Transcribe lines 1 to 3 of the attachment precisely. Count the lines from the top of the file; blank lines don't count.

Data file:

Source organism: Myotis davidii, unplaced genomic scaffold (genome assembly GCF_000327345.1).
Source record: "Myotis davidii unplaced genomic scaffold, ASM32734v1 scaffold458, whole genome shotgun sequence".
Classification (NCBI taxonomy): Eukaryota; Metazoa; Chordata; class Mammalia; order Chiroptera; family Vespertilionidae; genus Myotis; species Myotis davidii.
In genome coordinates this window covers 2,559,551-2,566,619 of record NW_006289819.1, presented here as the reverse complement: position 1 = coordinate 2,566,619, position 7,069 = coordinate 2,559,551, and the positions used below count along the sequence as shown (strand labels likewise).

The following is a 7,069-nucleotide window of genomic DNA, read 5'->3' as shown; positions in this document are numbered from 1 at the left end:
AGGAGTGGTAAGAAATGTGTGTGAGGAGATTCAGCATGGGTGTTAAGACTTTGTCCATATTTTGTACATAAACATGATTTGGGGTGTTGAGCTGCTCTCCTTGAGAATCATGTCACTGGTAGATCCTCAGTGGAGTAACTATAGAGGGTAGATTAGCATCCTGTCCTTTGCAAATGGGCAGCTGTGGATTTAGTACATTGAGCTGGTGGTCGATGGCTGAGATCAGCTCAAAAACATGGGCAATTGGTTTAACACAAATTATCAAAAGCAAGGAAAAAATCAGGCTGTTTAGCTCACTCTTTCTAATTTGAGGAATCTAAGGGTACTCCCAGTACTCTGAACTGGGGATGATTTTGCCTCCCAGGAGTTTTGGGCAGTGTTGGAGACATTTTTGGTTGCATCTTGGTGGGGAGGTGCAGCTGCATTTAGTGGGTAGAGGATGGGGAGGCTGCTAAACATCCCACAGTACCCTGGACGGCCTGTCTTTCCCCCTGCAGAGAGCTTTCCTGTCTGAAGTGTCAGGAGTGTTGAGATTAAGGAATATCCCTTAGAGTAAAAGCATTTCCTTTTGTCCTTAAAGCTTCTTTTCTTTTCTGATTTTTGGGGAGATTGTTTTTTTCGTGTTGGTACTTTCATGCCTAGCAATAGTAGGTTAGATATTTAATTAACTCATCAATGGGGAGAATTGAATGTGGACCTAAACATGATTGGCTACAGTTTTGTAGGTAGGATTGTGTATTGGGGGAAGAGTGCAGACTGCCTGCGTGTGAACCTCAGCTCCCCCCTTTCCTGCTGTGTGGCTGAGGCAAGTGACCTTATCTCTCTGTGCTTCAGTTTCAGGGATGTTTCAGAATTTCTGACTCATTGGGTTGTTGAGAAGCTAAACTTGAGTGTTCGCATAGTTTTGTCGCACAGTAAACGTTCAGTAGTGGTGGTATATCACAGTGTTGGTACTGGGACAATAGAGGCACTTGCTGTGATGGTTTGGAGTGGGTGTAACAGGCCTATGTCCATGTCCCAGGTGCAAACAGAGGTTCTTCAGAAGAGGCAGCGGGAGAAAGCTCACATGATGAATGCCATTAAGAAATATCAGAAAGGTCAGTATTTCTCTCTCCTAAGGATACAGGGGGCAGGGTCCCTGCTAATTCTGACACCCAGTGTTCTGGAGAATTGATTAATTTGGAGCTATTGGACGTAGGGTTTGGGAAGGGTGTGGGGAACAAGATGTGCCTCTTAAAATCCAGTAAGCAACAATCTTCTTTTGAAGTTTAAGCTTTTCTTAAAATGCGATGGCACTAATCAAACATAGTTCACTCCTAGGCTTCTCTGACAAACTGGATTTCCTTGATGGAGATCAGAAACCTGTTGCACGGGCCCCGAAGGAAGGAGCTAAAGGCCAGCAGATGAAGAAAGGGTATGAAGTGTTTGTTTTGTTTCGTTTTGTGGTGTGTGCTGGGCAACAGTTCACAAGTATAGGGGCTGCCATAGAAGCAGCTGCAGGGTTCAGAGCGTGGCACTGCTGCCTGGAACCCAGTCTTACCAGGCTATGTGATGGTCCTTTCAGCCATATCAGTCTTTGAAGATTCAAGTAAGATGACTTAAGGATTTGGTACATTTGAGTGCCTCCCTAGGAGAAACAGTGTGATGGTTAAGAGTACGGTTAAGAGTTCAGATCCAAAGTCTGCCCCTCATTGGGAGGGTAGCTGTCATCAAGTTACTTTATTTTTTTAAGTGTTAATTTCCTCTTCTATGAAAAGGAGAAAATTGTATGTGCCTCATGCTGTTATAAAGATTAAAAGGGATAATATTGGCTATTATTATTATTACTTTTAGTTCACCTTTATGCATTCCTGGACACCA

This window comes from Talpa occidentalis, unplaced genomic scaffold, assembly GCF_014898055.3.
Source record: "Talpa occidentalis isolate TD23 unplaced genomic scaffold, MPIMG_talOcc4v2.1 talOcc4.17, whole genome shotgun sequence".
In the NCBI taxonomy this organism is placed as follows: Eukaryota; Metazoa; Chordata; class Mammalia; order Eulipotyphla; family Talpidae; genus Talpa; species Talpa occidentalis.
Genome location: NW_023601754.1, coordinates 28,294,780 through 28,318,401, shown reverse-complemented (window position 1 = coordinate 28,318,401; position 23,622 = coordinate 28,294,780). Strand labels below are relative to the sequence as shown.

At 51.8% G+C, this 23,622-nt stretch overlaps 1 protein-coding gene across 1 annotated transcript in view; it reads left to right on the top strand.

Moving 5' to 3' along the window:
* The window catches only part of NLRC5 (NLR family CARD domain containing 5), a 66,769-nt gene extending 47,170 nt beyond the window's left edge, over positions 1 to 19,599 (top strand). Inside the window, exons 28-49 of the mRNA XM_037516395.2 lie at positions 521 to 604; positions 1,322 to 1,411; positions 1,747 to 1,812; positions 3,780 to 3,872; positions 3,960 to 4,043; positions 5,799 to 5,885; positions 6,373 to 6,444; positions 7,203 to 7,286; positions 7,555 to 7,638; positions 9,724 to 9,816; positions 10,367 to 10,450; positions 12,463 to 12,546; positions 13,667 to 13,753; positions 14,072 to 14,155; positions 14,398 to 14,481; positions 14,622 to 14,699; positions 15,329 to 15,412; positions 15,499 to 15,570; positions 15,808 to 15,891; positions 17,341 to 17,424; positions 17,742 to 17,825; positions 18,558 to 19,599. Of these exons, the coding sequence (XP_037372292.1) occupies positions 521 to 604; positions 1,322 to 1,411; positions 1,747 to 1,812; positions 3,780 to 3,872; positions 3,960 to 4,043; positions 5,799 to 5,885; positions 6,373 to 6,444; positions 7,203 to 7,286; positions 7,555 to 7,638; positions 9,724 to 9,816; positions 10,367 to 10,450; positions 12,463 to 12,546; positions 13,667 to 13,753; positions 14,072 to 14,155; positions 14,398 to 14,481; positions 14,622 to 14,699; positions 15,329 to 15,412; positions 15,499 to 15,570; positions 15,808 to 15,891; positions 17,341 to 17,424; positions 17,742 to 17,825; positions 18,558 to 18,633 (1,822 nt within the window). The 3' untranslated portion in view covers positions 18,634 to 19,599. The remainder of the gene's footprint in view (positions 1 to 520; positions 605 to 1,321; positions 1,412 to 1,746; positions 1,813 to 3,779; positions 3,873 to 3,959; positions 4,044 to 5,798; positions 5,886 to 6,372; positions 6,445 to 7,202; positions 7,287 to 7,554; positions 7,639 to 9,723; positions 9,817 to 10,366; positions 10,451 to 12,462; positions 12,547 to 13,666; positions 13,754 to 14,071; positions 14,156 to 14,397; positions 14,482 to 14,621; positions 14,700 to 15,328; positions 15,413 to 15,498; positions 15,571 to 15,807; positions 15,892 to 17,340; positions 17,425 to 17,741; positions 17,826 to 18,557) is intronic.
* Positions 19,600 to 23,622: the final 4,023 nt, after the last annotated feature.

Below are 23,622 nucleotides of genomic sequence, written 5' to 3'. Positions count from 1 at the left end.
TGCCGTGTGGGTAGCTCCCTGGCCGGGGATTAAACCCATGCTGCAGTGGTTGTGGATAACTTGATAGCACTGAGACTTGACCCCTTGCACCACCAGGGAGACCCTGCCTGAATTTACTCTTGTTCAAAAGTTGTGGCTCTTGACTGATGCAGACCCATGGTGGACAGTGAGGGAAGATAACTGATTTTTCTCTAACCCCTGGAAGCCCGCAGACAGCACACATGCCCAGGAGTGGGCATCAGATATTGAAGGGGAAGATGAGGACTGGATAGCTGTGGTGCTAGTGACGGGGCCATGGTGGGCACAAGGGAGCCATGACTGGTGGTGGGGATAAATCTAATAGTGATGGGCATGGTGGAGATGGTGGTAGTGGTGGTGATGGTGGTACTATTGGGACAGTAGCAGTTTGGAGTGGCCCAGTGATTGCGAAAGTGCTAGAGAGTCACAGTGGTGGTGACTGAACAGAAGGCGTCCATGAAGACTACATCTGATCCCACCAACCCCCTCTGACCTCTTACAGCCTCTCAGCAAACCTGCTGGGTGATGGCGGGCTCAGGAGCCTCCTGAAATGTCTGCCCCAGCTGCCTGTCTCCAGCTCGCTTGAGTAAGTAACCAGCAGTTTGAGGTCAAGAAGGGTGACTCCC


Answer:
Source organism: Myotis davidii, unplaced genomic scaffold (genome assembly GCF_000327345.1).
Source record: "Myotis davidii unplaced genomic scaffold, ASM32734v1 scaffold458, whole genome shotgun sequence".
Classification (NCBI taxonomy): Eukaryota; Metazoa; Chordata; class Mammalia; order Chiroptera; family Vespertilionidae; genus Myotis; species Myotis davidii.